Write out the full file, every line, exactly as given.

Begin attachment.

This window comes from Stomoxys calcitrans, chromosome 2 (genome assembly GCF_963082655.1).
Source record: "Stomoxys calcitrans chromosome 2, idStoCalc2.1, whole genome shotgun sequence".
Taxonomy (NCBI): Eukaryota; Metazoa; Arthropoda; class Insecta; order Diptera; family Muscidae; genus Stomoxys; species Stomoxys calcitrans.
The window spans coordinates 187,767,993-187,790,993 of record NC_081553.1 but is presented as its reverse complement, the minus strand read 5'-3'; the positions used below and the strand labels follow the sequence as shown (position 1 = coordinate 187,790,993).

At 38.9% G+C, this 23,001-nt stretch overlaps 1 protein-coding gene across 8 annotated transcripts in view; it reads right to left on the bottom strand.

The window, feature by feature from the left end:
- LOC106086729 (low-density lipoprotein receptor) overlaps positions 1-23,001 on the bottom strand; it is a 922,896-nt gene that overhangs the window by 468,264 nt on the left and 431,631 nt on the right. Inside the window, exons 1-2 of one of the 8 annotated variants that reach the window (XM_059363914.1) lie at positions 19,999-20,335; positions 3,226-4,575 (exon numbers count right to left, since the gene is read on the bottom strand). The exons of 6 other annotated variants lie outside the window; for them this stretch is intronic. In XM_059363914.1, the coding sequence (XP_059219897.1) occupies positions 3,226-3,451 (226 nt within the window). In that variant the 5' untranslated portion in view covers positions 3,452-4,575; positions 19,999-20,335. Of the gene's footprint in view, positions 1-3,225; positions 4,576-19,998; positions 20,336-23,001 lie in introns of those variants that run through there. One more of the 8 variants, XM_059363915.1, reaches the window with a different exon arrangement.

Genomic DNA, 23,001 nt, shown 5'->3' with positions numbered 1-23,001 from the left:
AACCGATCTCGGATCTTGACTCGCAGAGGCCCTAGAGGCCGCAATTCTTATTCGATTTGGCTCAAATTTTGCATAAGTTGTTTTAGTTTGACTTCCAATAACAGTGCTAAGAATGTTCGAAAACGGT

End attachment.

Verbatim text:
This window comes from Stomoxys calcitrans, chromosome 2 (genome assembly GCF_963082655.1).
Source record: "Stomoxys calcitrans chromosome 2, idStoCalc2.1, whole genome shotgun sequence".
Taxonomy (NCBI): Eukaryota; Metazoa; Arthropoda; class Insecta; order Diptera; family Muscidae; genus Stomoxys; species Stomoxys calcitrans.
The window spans coordinates 187,767,993-187,790,993 of record NC_081553.1 but is presented as its reverse complement, the minus strand read 5'-3'; the positions used below and the strand labels follow the sequence as shown (position 1 = coordinate 187,790,993).

At 38.9% G+C, this 23,001-nt stretch overlaps 1 protein-coding gene across 8 annotated transcripts in view; it reads right to left on the bottom strand.

The window, feature by feature from the left end:
- LOC106086729 (low-density lipoprotein receptor) overlaps positions 1-23,001 on the bottom strand; it is a 922,896-nt gene that overhangs the window by 468,264 nt on the left and 431,631 nt on the right. Inside the window, exons 1-2 of one of the 8 annotated variants that reach the window (XM_059363914.1) lie at positions 19,999-20,335; positions 3,226-4,575 (exon numbers count right to left, since the gene is read on the bottom strand). The exons of 6 other annotated variants lie outside the window; for them this stretch is intronic. In XM_059363914.1, the coding sequence (XP_059219897.1) occupies positions 3,226-3,451 (226 nt within the window). In that variant the 5' untranslated portion in view covers positions 3,452-4,575; positions 19,999-20,335. Of the gene's footprint in view, positions 1-3,225; positions 4,576-19,998; positions 20,336-23,001 lie in introns of those variants that run through there. One more of the 8 variants, XM_059363915.1, reaches the window with a different exon arrangement.

Genomic DNA, 23,001 nt, shown 5'->3' with positions numbered 1-23,001 from the left:
AACCGATCTCGGATCTTGACTCGCAGAGGCCCTAGAGGCCGCAATTCTTATTCGATTTGGCTCAAATTTTGCATAAGTTGTTTTAGTTTGACTTCCAATAACAGTGCTAAGAATGTTCGAAAACGGT